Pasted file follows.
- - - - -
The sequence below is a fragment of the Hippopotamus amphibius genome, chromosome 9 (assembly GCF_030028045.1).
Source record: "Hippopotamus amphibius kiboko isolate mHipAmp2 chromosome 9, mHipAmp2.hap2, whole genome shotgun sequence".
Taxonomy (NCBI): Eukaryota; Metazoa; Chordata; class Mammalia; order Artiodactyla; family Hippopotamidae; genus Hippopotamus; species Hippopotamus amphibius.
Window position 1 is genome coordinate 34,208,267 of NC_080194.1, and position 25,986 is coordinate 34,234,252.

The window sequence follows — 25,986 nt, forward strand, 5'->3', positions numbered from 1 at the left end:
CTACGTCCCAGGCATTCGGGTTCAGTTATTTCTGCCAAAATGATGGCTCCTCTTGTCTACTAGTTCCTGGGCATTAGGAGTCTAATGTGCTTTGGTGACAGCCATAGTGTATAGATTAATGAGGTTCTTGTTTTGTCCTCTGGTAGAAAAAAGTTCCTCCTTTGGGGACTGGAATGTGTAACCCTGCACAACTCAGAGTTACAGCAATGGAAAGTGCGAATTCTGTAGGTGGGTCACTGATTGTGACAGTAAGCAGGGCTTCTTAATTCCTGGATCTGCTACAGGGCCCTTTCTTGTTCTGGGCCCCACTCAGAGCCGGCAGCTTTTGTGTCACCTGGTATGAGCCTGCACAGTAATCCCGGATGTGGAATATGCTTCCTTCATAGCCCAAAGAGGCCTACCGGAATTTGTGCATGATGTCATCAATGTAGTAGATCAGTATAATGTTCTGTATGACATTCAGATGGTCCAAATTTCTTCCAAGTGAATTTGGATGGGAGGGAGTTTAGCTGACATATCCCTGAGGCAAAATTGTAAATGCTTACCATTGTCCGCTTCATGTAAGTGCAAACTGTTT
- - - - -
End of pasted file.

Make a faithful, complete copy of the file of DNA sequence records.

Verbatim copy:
The sequence below is a fragment of the Hippopotamus amphibius genome, chromosome 9 (assembly GCF_030028045.1).
Source record: "Hippopotamus amphibius kiboko isolate mHipAmp2 chromosome 9, mHipAmp2.hap2, whole genome shotgun sequence".
Taxonomy (NCBI): Eukaryota; Metazoa; Chordata; class Mammalia; order Artiodactyla; family Hippopotamidae; genus Hippopotamus; species Hippopotamus amphibius.
Window position 1 is genome coordinate 34,208,267 of NC_080194.1, and position 25,986 is coordinate 34,234,252.

The window sequence follows — 25,986 nt, forward strand, 5'->3', positions numbered from 1 at the left end:
CTACGTCCCAGGCATTCGGGTTCAGTTATTTCTGCCAAAATGATGGCTCCTCTTGTCTACTAGTTCCTGGGCATTAGGAGTCTAATGTGCTTTGGTGACAGCCATAGTGTATAGATTAATGAGGTTCTTGTTTTGTCCTCTGGTAGAAAAAAGTTCCTCCTTTGGGGACTGGAATGTGTAACCCTGCACAACTCAGAGTTACAGCAATGGAAAGTGCGAATTCTGTAGGTGGGTCACTGATTGTGACAGTAAGCAGGGCTTCTTAATTCCTGGATCTGCTACAGGGCCCTTTCTTGTTCTGGGCCCCACTCAGAGCCGGCAGCTTTTGTGTCACCTGGTATGAGCCTGCACAGTAATCCCGGATGTGGAATATGCTTCCTTCATAGCCCAAAGAGGCCTACCGGAATTTGTGCATGATGTCATCAATGTAGTAGATCAGTATAATGTTCTGTATGACATTCAGATGGTCCAAATTTCTTCCAAGTGAATTTGGATGGGAGGGAGTTTAGCTGACATATCCCTGAGGCAAAATTGTAAATGCTTACCATTGTCCGCTTCATGTAAGTGCAAACTGTTT